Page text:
of the assassination. Perry eventually changed his initial story and said
the bullet hole near Kennedy's Adam's apple was an exit wound.

But the Warren Commission's report has since been directly refuted by
numerous eyewitness accounts, one of whom McClelland met a few years ago in
Dallas.

Ed Hoffman, who is deaf, had his daughter tell McClelland what he saw near
the grassy knoll, behind the picket fence, when Kennedy went down.

Hoffman, 27 at the time, had left work around the time of the president's
arrival in Dallas to get a toothache inspected at the dentist. The
presidential motorcade forced Hoffman to pull off on the edge of Stemmons
Freeway, about 700 feet away from the knoll, Hoffman told McClelland.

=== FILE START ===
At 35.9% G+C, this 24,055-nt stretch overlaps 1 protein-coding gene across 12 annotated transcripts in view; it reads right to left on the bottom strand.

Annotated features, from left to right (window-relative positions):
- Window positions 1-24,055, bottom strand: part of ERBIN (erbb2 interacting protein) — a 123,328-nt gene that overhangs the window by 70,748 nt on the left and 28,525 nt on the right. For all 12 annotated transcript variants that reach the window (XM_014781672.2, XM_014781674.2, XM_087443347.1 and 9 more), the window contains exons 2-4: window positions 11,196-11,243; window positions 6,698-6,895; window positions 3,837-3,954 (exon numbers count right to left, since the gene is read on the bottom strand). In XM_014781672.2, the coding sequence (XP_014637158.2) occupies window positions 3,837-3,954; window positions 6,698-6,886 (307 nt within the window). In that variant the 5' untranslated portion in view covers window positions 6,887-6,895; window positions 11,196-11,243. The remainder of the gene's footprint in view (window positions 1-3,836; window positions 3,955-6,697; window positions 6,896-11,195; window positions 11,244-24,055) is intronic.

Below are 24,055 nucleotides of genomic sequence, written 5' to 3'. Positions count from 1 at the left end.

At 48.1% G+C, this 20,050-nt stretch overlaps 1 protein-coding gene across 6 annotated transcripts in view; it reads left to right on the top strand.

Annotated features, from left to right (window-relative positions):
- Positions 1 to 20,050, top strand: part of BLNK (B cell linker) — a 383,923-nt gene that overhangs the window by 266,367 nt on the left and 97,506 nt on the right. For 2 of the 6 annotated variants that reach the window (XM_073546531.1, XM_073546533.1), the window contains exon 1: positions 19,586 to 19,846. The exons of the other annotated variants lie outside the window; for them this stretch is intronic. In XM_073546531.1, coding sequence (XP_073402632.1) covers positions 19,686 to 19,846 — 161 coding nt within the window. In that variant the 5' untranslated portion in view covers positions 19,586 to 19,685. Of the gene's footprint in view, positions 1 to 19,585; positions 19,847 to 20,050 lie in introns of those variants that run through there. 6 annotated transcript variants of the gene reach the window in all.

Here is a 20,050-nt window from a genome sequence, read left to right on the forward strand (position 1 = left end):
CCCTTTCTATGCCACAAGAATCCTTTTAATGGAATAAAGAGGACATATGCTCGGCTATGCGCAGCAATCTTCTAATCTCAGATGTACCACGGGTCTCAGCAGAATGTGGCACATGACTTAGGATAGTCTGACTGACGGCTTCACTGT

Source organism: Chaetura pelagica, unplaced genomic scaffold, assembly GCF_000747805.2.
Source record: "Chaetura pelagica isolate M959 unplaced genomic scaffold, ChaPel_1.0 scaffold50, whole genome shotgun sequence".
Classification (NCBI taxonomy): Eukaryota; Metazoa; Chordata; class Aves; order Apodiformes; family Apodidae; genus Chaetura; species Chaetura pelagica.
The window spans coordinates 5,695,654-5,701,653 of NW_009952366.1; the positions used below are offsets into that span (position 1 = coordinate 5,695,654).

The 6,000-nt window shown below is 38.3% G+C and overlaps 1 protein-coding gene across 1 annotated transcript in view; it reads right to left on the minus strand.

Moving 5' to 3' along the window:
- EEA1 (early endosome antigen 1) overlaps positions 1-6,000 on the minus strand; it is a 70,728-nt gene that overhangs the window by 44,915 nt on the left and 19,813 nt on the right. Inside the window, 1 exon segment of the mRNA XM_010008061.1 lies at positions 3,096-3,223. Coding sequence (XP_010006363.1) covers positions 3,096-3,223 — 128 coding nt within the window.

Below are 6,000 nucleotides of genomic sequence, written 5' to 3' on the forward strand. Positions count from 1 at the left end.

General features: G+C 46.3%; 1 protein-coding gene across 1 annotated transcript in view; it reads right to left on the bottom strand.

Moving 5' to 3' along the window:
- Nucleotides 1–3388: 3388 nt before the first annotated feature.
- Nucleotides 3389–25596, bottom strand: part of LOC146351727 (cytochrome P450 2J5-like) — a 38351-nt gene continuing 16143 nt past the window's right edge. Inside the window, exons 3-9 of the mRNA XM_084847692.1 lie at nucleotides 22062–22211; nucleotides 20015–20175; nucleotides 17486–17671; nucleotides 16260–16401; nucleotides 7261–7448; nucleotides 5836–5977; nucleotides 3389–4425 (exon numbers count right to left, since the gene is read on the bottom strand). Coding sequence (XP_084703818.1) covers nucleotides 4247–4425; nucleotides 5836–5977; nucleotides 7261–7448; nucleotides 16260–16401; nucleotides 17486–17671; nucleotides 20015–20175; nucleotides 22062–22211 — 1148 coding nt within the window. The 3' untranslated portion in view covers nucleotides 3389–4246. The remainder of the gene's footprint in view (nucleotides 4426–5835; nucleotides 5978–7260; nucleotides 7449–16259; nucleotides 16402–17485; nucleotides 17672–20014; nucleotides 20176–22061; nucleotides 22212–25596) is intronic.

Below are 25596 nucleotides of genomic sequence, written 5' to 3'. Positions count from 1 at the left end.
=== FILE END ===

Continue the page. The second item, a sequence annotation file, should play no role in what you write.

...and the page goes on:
He said he saw one suited man pull out a rifle, place it on top of the fence
and fire at Kennedy, then toss the gun to another man dressed in work
clothes. That man dissembled the gun, put it in his tool bag and disappeared
into the crowd, Hoffman said.

Moments later, Hoffman saw a policeman question the suited man, then walk
into the crowd with him following a short glimpse of the man's
identification.

Two high school history teachers came to Dallas several years ago to study
Hoffman's story, and wrote, "From Behind the Picket Fence," a book that
McClelland said is "very well-detailed in establishing what Mr.
Hoffman saw."

Just as in Perry's case, though, Hoffman was quickly shut out, McClelland
said. Hoffman told his father and his uncle -- a Dallas police officer at
the time -- days after the shooting, and both told him he better keep his
mouth shut.

After recounting his conversation with Hoffman and his daughter, the
Rotarians focused on his every word, McClelland summarized other prominent
theories surrounding Kennedy's death. He answered questions about the "magic